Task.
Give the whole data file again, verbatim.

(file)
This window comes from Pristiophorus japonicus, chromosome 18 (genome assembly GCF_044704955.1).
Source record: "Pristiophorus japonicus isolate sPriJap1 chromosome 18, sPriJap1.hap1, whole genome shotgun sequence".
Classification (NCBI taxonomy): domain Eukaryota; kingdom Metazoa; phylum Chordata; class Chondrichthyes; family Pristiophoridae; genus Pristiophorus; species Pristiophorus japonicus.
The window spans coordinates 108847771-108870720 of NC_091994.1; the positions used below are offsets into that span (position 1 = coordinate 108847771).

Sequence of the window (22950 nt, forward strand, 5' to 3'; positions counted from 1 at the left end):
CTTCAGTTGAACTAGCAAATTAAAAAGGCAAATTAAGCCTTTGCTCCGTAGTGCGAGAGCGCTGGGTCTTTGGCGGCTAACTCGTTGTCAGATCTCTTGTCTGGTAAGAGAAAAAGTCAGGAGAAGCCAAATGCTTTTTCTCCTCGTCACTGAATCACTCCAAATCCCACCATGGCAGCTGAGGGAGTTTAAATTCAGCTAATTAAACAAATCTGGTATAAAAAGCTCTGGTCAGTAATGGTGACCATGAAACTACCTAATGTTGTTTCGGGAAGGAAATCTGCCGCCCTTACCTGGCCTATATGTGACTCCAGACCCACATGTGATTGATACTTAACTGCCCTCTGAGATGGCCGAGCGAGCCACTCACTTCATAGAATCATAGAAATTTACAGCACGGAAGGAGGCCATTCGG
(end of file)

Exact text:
This window comes from Pristiophorus japonicus, chromosome 18 (genome assembly GCF_044704955.1).
Source record: "Pristiophorus japonicus isolate sPriJap1 chromosome 18, sPriJap1.hap1, whole genome shotgun sequence".
Classification (NCBI taxonomy): domain Eukaryota; kingdom Metazoa; phylum Chordata; class Chondrichthyes; family Pristiophoridae; genus Pristiophorus; species Pristiophorus japonicus.
The window spans coordinates 108847771-108870720 of NC_091994.1; the positions used below are offsets into that span (position 1 = coordinate 108847771).

Sequence of the window (22950 nt, forward strand, 5' to 3'; positions counted from 1 at the left end):
CTTCAGTTGAACTAGCAAATTAAAAAGGCAAATTAAGCCTTTGCTCCGTAGTGCGAGAGCGCTGGGTCTTTGGCGGCTAACTCGTTGTCAGATCTCTTGTCTGGTAAGAGAAAAAGTCAGGAGAAGCCAAATGCTTTTTCTCCTCGTCACTGAATCACTCCAAATCCCACCATGGCAGCTGAGGGAGTTTAAATTCAGCTAATTAAACAAATCTGGTATAAAAAGCTCTGGTCAGTAATGGTGACCATGAAACTACCTAATGTTGTTTCGGGAAGGAAATCTGCCGCCCTTACCTGGCCTATATGTGACTCCAGACCCACATGTGATTGATACTTAACTGCCCTCTGAGATGGCCGAGCGAGCCACTCACTTCATAGAATCATAGAAATTTACAGCACGGAAGGAGGCCATTCGG